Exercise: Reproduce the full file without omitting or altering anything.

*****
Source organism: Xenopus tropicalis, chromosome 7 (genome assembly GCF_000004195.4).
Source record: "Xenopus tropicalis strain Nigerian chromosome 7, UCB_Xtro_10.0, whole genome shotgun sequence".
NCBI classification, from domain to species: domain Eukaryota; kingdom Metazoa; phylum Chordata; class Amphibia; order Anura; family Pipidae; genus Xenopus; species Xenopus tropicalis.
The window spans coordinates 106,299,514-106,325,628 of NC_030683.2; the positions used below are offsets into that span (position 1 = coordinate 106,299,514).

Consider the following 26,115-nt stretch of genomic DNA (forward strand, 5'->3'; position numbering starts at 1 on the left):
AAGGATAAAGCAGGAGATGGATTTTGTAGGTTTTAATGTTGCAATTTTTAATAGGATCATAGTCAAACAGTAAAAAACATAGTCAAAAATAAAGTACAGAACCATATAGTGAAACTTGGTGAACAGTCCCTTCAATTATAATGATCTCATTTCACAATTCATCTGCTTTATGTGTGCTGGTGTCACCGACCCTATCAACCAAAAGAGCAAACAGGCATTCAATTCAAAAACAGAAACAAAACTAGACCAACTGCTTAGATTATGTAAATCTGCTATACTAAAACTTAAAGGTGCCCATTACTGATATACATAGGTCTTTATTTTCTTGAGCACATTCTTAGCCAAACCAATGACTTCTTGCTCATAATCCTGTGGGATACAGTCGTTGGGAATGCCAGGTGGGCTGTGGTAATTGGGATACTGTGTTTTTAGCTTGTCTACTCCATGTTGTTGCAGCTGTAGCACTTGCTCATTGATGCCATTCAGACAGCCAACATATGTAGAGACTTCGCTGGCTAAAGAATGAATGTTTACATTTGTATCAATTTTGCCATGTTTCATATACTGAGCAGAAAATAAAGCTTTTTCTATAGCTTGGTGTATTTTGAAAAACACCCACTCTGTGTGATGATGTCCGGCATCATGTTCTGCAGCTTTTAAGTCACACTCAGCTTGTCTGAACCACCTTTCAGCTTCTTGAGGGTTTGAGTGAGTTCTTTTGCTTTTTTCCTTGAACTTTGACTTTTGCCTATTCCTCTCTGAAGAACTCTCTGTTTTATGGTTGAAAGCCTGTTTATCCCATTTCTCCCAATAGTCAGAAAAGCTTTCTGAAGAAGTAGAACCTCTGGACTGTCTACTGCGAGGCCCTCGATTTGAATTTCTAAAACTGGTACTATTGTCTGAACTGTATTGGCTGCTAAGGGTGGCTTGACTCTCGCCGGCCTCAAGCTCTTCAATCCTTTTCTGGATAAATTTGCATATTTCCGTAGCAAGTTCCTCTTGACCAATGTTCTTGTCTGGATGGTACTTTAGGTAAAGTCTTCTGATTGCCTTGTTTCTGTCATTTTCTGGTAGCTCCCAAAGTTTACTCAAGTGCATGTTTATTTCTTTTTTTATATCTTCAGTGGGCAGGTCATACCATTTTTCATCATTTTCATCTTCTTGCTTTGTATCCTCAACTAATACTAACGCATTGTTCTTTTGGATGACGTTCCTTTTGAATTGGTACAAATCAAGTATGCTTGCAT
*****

Source organism: Xenopus tropicalis, chromosome 7 (genome assembly GCF_000004195.4).
Source record: "Xenopus tropicalis strain Nigerian chromosome 7, UCB_Xtro_10.0, whole genome shotgun sequence".
NCBI classification, from domain to species: domain Eukaryota; kingdom Metazoa; phylum Chordata; class Amphibia; order Anura; family Pipidae; genus Xenopus; species Xenopus tropicalis.
The window spans coordinates 106,299,514-106,325,628 of NC_030683.2; the positions used below are offsets into that span (position 1 = coordinate 106,299,514).

Consider the following 26,115-nt stretch of genomic DNA (forward strand, 5'->3'; position numbering starts at 1 on the left):
AAGGATAAAGCAGGAGATGGATTTTGTAGGTTTTAATGTTGCAATTTTTAATAGGATCATAGTCAAACAGTAAAAAACATAGTCAAAAATAAAGTACAGAACCATATAGTGAAACTTGGTGAACAGTCCCTTCAATTATAATGATCTCATTTCACAATTCATCTGCTTTATGTGTGCTGGTGTCACCGACCCTATCAACCAAAAGAGCAAACAGGCATTCAATTCAAAAACAGAAACAAAACTAGACCAACTGCTTAGATTATGTAAATCTGCTATACTAAAACTTAAAGGTGCCCATTACTGATATACATAGGTCTTTATTTTCTTGAGCACATTCTTAGCCAAACCAATGACTTCTTGCTCATAATCCTGTGGGATACAGTCGTTGGGAATGCCAGGTGGGCTGTGGTAATTGGGATACTGTGTTTTTAGCTTGTCTACTCCATGTTGTTGCAGCTGTAGCACTTGCTCATTGATGCCATTCAGACAGCCAACATATGTAGAGACTTCGCTGGCTAAAGAATGAATGTTTACATTTGTATCAATTTTGCCATGTTTCATATACTGAGCAGAAAATAAAGCTTTTTCTATAGCTTGGTGTATTTTGAAAAACACCCACTCTGTGTGATGATGTCCGGCATCATGTTCTGCAGCTTTTAAGTCACACTCAGCTTGTCTGAACCACCTTTCAGCTTCTTGAGGGTTTGAGTGAGTTCTTTTGCTTTTTTCCTTGAACTTTGACTTTTGCCTATTCCTCTCTGAAGAACTCTCTGTTTTATGGTTGAAAGCCTGTTTATCCCATTTCTCCCAATAGTCAGAAAAGCTTTCTGAAGAAGTAGAACCTCTGGACTGTCTACTGCGAGGCCCTCGATTTGAATTTCTAAAACTGGTACTATTGTCTGAACTGTATTGGCTGCTAAGGGTGGCTTGACTCTCGCCGGCCTCAAGCTCTTCAATCCTTTTCTGGATAAATTTGCATATTTCCGTAGCAAGTTCCTCTTGACCAATGTTCTTGTCTGGATGGTACTTTAGGTAAAGTCTTCTGATTGCCTTGTTTCTGTCATTTTCTGGTAGCTCCCAAAGTTTACTCAAGTGCATGTTTATTTCTTTTTTTATATCTTCAGTGGGCAGGTCATACCATTTTTCATCATTTTCATCTTCTTGCTTTGTATCCTCAACTAATACTAACGCATTGTTCTTTTGGATGACGTTCCTTTTGAATTGGTACAAATCAAGTATGCTTGCAT